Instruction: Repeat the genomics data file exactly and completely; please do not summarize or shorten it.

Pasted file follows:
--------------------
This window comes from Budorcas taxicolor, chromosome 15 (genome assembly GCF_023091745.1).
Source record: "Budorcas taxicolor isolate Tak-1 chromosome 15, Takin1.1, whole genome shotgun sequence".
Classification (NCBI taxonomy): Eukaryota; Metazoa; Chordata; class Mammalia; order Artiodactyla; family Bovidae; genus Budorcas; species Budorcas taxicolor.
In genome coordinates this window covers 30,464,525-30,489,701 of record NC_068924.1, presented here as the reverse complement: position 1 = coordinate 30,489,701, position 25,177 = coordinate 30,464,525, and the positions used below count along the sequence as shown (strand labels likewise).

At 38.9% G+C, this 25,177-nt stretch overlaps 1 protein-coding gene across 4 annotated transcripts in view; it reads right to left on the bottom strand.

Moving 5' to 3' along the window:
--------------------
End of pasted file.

This window comes from Budorcas taxicolor, chromosome 15 (genome assembly GCF_023091745.1).
Source record: "Budorcas taxicolor isolate Tak-1 chromosome 15, Takin1.1, whole genome shotgun sequence".
Classification (NCBI taxonomy): Eukaryota; Metazoa; Chordata; class Mammalia; order Artiodactyla; family Bovidae; genus Budorcas; species Budorcas taxicolor.
In genome coordinates this window covers 30,464,525-30,489,701 of record NC_068924.1, presented here as the reverse complement: position 1 = coordinate 30,489,701, position 25,177 = coordinate 30,464,525, and the positions used below count along the sequence as shown (strand labels likewise).

At 38.9% G+C, this 25,177-nt stretch overlaps 1 protein-coding gene across 4 annotated transcripts in view; it reads right to left on the bottom strand.

Moving 5' to 3' along the window: